Inexperience, size add to Marquardt's intrigue

Feb. 23, 2013
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Pat Marquardt played college basketball at the University of Washington, so it only stood to reason her son, Luke, would follow in those footsteps.

After sprouting to 6-foot-1 his freshman year of high school, Marquardt made the seemingly logical decision to give up football and concentrate solely on basketball.

By the time Marquardt arrived on the campus of Azusa Pacific, however, he had shot up to 6-8, 220.

Upon his initial visit prior to walking onto the Cougars’ basketball team, he came across the school’s football coach, Victor Santa Cruz, and only then was Marquardt’s true destiny was revealed.

Luke Marquardt was a football player.

The Cougars initially tried him at tight end, but in the midst of his redshirt freshman year the problems on the offensive line resulted in Marquardt moving to left tackle where he spent the next 30 games of his collegiate career.

Despite missing his senior year with hairline fracture of his vernacular bone, Marquardt still was invited to his year’s NFL scouting combine, marking the Cougars’ first representative at the event since 2000.

Only two weeks removed from having his boot removed, Marquardt still isn't running, but measured in at 6-foot-8½, 315 pounds, making him the tallest offensive tackle in this year's draft and one of the class’ most intriguing prospects.

After doing 31 bench-press reps with his lengthy 34¾-inch arms, Marquardt estimates he talked to 25 teams during the combine, including private meetings with New England and Indianapolis but not the Packers.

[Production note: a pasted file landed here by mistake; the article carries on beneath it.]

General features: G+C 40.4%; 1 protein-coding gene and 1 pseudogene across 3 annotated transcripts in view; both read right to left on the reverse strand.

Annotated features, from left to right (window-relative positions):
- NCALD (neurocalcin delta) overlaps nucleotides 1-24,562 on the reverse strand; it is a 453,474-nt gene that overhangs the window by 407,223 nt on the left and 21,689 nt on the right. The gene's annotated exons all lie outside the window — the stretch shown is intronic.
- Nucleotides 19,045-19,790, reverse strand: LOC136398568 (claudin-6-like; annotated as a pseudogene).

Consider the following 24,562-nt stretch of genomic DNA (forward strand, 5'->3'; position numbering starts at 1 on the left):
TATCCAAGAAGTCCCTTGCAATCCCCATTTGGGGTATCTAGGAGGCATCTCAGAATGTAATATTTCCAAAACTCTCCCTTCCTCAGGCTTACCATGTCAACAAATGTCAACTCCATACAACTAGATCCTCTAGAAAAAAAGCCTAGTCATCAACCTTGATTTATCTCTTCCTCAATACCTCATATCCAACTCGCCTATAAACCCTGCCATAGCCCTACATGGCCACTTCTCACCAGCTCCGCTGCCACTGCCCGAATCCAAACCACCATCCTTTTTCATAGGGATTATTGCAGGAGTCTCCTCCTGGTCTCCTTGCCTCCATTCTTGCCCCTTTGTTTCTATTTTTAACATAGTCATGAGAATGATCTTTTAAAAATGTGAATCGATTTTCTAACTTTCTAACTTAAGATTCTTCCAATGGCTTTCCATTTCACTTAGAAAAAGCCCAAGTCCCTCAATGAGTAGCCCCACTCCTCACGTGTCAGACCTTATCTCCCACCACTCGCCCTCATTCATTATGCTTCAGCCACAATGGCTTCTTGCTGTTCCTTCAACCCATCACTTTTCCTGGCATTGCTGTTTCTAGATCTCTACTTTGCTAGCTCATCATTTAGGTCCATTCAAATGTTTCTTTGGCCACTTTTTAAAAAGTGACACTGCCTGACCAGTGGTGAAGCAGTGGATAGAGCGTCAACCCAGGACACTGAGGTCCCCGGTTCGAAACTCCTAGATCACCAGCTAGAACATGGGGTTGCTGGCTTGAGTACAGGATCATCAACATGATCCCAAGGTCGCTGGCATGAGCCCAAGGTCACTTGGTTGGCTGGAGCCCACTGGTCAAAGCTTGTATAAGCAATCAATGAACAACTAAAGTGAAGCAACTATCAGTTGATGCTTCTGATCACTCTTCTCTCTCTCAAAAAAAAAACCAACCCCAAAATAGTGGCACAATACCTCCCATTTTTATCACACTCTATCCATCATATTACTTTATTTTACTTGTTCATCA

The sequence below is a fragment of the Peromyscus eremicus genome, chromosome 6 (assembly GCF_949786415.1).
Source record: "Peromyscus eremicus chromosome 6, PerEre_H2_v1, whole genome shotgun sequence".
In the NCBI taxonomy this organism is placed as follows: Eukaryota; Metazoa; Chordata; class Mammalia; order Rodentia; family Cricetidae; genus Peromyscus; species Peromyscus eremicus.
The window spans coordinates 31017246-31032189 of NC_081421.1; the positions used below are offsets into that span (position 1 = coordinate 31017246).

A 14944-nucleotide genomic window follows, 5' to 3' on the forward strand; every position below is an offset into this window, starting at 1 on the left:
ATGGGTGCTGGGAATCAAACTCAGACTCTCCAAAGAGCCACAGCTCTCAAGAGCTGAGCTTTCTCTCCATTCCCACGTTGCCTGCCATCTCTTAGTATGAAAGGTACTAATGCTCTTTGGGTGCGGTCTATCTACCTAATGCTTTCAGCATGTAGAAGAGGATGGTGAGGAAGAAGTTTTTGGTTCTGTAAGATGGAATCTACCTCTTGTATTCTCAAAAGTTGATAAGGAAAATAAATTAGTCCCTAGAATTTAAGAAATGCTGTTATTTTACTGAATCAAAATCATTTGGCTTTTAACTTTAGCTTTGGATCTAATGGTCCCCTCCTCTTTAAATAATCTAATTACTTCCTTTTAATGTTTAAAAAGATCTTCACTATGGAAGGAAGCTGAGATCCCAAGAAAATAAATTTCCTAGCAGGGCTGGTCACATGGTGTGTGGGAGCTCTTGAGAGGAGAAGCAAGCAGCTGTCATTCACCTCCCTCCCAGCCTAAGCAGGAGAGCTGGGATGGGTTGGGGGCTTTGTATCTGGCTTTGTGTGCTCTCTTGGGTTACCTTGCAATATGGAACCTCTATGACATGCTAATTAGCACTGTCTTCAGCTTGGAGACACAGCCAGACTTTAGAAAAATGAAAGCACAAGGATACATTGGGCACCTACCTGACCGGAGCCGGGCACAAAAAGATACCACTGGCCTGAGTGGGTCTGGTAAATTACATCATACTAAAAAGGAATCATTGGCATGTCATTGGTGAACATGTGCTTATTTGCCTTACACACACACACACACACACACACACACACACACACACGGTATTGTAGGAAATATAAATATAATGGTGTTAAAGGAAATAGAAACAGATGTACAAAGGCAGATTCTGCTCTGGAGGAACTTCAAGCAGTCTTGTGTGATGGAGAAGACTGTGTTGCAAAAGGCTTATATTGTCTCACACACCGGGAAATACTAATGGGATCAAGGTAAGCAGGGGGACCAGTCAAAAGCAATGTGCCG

Where some see lack of experience, Marquardt believes it's a strength than a detractor.

“I don’t view it as a challenge,” said Marquardt, who’s projected as a seventh-round pick by NFL Draft Scout. “It’s definitely something I’m going to have to overcome. Coaches and teams have recognized my talent and natural ability, and I feel like this is only the beginning. I’m just going to keep striving forward.”

Marquardt was eligible for a medical redshirt to return for another season, but Azusa Pacific is in probation in its transition from NAIA to NCAA Division II, making the Cougars ineligible for the postseason.

Confident in his ability, Marquardt jumped at the chance to declare, but he’s still a raw prospect.

That inexperience never was more evident than his first meeting with Azusa Pacific offensive line coach Jackie Slater, a Pro Football Hall of Fame offensive tackle who played 20 seasons in the NFL.

Marquardt was unaware of those credentials, instead asking where Slater played college football.

“I asked him where he played, and he’s like, ‘A small school down in Mississippi,’” recalled Marquardt with Slater referring to Jackson State. “So I looked him up afterwards and it’s like of course, 20-year Pro Football Hall of Famer.”

Over the past two years, Marquardt has been the star pupil of Slater and now hopes to turn that into a professional career in a sport he never expected to excel in.

Although his off-the-field temperament suggests a mellow side, Marquardt has his edge. While he understands his credentials don’t dictate the highest quality of competition, Marquardt is confident he has what it takes to make it in the NFL.

“They all try to talk smack. I’m not the kind of guy who’s going to talk crap to your face,” Marquardt said. “I’ll just put your head in the ground and dominate you. That’s how I talk and they shut up really quick.”

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